Birds of Prey stamps are available for pre-order now. Four special items introduced by Singapore Post

Birds of Prey stamps are available for pre-order now. Four special items introduced by Singapore Post
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Birds of Prey, also known as raptors, hunt and feed on other animals. On September 21th 2016 Singapore will release a set of four stamps that feature four species of birds of prey.

StampNews.com invites our readers to appreciate these four philatelic items that will allure your attention with their original design. Let`s get acquainted with each stamp more detailed.

The stamp with denomination 1st local is featuring a Changeable Hawk-eagle (Nisaetus cirrhatus).

The changeable hawk-eagle or crested hawk-eagle (Nisaetus cirrhatus) is a bird of prey species of the family Accipitridae. It was formerly placed in the genus Spizaetus, but studies pointed to the group being paraphyletic resulting in the Old World members being placed in Nisaetus (Hodgson, 1836) and separated from the New World species.

The stamp with denomination 70 cents is featuring a White-belied Sea Eagle(Haliaeetus leucogaster).

The white-bellied sea eagle (Haliaeetus leucogaster), also known as the white-breasted sea eagle, is a large diurnal bird of prey in the family Accipitridae. Originally described by Johann Friedrich Gmelin in 1788, it is closely related to Sanford's sea eagle of the Solomon Islands, and the two are considered a superspecies. A distinctive bird, the adult white-bellied sea eagle has a white head, breast, under-wing coverts and tail. The upper parts are grey and the black under-wing flight feathers contrast with the white coverts. The tail is short and wedge-shaped as in all Haliaeetus species.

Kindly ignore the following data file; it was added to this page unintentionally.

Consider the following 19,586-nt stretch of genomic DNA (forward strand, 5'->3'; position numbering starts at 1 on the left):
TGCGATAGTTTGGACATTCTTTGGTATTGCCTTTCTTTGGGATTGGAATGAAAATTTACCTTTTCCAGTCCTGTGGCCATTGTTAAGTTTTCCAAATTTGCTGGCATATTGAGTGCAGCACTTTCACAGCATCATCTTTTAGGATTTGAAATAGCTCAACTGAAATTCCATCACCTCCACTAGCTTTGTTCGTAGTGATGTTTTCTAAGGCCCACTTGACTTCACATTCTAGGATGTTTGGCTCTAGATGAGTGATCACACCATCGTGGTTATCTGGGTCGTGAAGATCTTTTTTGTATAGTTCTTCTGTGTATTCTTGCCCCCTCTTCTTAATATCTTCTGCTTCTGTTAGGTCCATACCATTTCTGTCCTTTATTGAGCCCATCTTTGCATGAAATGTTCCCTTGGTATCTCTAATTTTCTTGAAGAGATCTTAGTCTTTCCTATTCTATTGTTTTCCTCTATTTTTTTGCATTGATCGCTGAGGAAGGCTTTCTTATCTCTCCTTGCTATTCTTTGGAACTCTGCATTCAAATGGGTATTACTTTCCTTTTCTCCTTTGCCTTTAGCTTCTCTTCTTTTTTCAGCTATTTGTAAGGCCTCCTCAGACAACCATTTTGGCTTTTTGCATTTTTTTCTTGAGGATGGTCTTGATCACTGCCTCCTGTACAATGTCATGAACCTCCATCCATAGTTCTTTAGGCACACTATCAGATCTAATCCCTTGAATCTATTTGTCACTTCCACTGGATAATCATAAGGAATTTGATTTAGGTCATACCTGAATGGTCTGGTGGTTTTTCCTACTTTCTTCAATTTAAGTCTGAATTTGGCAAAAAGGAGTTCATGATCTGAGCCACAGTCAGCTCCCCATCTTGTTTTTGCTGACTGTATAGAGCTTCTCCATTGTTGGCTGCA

The stamp with denomination 90 cents is featuring a Brahminy Kite(Haliastur indicus).

The brahminy kite (Haliastur indus), also known as the red-backed sea-eagle in Australia, is a medium-sized bird of prey in the family Accipitridae, which also includes many other diurnal raptors, such as eagles, buzzards, and harriers. They are found in the Indian subcontinent, Southeast Asia, and Australia. They are found mainly on the coast and in inland wetlands where they feed on dead fish and other prey. Adults have a reddish brown plumage and a contrasting white head and breast which makes them easy to distinguish from other birds of prey.

The stamp with denomination $1,30 is featuring a Black-wingend Kite (Elanus caeruleus).

The black-winged kite (Elanus caeruleus) is a small diurnal bird of prey in the family Accipitridae best known for its habit of hovering over open grasslands in the manner of the much smaller kestrels. This Eurasian and African species was sometimes combined with the Australian black-shouldered kite (Elanus axillaris) and the white-tailed kite (Elanus leucurus) of North and South America which together form a superspecies. This kite is distinctive, with long-wings, white, grey and black plumage and owl like forward-facing eyes with red irises.

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